I've always like you Ragnar - but now I am bitter and envious.  It takes me hours to read through many annual reports, probably due to my inadequate pace of reading - so anyone that can do it in 15 minutes has my eternal envy.

On a slightly more serious note, I appreciate your post and you thinking through the nuances of reporting and evaluating businesses.  In the previous generation of investing it seemed that we could find and buy more companies based on simple low valuation metrics like P/Es and such.  But now nearly every low P/E type company has earned their low P/E.  I have found that most of the value investments that we make now are more in the camp of "this doesn't exactly look cheap based on the raw numbers, but the numbers are missing the point."  The low P/E companies have mostly been considered by all of us value investors and had their market price driven down to a low P/E because that is the accurate value for the business now.  Anyway, in this new-ish reality for value investors, I find that the questions I am asking myself about our investments and the analysis is more complicated and involves more behavioral elements.  This makes your comments Ragnar very resonant.  When any of us CoBFers and other value investors are looking at a company and are asking hard questions - like "do the current operating numbers really reflect the true long-term value of the business?"  And distinguishing between those companies in which the numbers are not currently great but deep qualitative analysis indicates that the current numbers may undervalue the longer-term prospects of the business and those companies in which the current struggling numbers accurately reflects a business having issues which impair its valuation is one of the main tasks I find I'm having to engage in - at least with the market circumstances such as they are now.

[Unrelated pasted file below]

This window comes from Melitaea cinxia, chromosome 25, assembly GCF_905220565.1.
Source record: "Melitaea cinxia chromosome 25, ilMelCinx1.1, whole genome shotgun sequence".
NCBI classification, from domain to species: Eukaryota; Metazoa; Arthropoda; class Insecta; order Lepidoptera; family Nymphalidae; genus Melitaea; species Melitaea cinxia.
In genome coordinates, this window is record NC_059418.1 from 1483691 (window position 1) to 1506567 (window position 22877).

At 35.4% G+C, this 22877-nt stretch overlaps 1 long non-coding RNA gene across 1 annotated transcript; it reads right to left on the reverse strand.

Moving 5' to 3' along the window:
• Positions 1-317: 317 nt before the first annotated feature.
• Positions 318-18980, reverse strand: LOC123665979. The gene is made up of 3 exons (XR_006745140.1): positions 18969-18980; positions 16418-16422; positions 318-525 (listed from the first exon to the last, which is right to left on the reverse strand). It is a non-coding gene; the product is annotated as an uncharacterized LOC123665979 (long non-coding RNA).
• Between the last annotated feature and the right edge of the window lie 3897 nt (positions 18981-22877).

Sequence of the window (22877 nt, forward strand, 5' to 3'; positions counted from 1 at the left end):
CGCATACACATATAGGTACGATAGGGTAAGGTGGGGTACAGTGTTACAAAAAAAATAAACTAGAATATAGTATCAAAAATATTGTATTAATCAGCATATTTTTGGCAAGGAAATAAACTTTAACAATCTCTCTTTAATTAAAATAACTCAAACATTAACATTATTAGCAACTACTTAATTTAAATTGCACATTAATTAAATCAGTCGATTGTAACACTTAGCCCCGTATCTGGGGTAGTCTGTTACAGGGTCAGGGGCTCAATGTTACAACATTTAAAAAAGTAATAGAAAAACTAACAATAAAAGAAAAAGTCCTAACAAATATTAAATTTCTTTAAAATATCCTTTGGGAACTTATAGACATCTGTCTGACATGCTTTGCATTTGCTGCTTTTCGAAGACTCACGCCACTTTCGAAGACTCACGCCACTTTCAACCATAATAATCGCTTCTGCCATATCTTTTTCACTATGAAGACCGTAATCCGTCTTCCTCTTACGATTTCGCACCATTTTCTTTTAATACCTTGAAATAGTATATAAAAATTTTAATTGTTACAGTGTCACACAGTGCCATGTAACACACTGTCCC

Some annual reports don’t even take 15 minutes. ;)

http://www.treeconresources.com/wp-content/uploads/2018/02/09-30-17-Selected-Financial-Information.pdf

stahleyp

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Re: SYTE - Sitestar
« Reply #465 on: April 16, 2018, 10:25:32 AM »
what percentage of Arquitos's assets are in SYTE?
Paul

roark33

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Re: SYTE - Sitestar
« Reply #466 on: May 11, 2018, 02:31:59 PM »
This seems odd.  Syte committed 10m to Alluvial and then withdrew 3m and Kiel, through his LP replaced 3m.  Is Kiel's fund a fund of fund now?  This stuff just stinks of conflict of interests.